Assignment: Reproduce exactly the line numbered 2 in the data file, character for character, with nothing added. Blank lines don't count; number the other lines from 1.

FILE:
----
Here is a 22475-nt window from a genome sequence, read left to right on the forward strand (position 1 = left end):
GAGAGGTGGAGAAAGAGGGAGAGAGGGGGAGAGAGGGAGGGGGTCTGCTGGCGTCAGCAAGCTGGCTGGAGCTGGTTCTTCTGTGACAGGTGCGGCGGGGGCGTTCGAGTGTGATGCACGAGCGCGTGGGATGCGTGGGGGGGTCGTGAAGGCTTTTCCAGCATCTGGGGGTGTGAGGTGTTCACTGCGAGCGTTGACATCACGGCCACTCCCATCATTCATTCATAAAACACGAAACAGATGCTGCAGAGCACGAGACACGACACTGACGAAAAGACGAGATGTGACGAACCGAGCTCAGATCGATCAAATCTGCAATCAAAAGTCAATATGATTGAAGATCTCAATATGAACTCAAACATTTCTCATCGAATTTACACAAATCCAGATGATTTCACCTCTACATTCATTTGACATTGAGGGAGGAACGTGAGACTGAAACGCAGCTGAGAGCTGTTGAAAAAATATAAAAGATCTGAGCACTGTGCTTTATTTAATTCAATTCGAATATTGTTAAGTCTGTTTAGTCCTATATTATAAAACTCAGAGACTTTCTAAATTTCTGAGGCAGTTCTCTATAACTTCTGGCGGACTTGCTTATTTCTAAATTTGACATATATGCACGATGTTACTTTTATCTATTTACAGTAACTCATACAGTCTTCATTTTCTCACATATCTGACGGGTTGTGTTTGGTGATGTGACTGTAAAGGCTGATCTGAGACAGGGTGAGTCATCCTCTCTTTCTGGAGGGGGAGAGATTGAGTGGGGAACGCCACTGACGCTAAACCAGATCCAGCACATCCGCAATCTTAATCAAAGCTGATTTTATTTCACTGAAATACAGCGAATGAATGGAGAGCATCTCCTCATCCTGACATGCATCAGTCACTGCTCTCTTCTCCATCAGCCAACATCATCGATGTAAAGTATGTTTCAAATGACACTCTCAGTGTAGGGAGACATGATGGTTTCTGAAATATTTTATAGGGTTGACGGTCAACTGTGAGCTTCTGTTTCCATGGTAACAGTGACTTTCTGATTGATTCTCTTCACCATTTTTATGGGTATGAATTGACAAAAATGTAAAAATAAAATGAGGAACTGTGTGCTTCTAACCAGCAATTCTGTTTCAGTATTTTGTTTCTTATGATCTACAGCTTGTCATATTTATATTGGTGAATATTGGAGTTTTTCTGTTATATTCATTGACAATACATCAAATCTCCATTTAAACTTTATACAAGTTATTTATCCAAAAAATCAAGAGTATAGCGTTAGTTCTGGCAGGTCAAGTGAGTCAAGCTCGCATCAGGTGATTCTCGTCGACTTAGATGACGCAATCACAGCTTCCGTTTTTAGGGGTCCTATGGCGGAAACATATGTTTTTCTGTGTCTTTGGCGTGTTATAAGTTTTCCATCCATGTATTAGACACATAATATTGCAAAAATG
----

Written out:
GAGAGGTGGAGAAAGAGGGAGAGAGGGGGAGAGAGGGAGGGGGTCTGCTGGCGTCAGCAAGCTGGCTGGAGCTGGTTCTTCTGTGACAGGTGCGGCGGGGGCGTTCGAGTGTGATGCACGAGCGCGTGGGATGCGTGGGGGGGTCGTGAAGGCTTTTCCAGCATCTGGGGGTGTGAGGTGTTCACTGCGAGCGTTGACATCACGGCCACTCCCATCATTCATTCATAAAACACGAAACAGATGCTGCAGAGCACGAGACACGACACTGACGAAAAGACGAGATGTGACGAACCGAGCTCAGATCGATCAAATCTGCAATCAAAAGTCAATATGATTGAAGATCTCAATATGAACTCAAACATTTCTCATCGAATTTACACAAATCCAGATGATTTCACCTCTACATTCATTTGACATTGAGGGAGGAACGTGAGACTGAAACGCAGCTGAGAGCTGTTGAAAAAATATAAAAGATCTGAGCACTGTGCTTTATTTAATTCAATTCGAATATTGTTAAGTCTGTTTAGTCCTATATTATAAAACTCAGAGACTTTCTAAATTTCTGAGGCAGTTCTCTATAACTTCTGGCGGACTTGCTTATTTCTAAATTTGACATATATGCACGATGTTACTTTTATCTATTTACAGTAACTCATACAGTCTTCATTTTCTCACATATCTGACGGGTTGTGTTTGGTGATGTGACTGTAAAGGCTGATCTGAGACAGGGTGAGTCATCCTCTCTTTCTGGAGGGGGAGAGATTGAGTGGGGAACGCCACTGACGCTAAACCAGATCCAGCACATCCGCAATCTTAATCAAAGCTGATTTTATTTCACTGAAATACAGCGAATGAATGGAGAGCATCTCCTCATCCTGACATGCATCAGTCACTGCTCTCTTCTCCATCAGCCAACATCATCGATGTAAAGTATGTTTCAAATGACACTCTCAGTGTAGGGAGACATGATGGTTTCTGAAATATTTTATAGGGTTGACGGTCAACTGTGAGCTTCTGTTTCCATGGTAACAGTGACTTTCTGATTGATTCTCTTCACCATTTTTATGGGTATGAATTGACAAAAATGTAAAAATAAAATGAGGAACTGTGTGCTTCTAACCAGCAATTCTGTTTCAGTATTTTGTTTCTTATGATCTACAGCTTGTCATATTTATATTGGTGAATATTGGAGTTTTTCTGTTATATTCATTGACAATACATCAAATCTCCATTTAAACTTTATACAAGTTATTTATCCAAAAAATCAAGAGTATAGCGTTAGTTCTGGCAGGTCAAGTGAGTCAAGCTCGCATCAGGTGATTCTCGTCGACTTAGATGACGCAATCACAGCTTCCGTTTTTAGGGGTCCTATGGCGGAAACATATGTTTTTCTGTGTCTTTGGCGTGTTATAAGTTTTCCATCCATGTATTAGACACATAATATTGCAAAAATG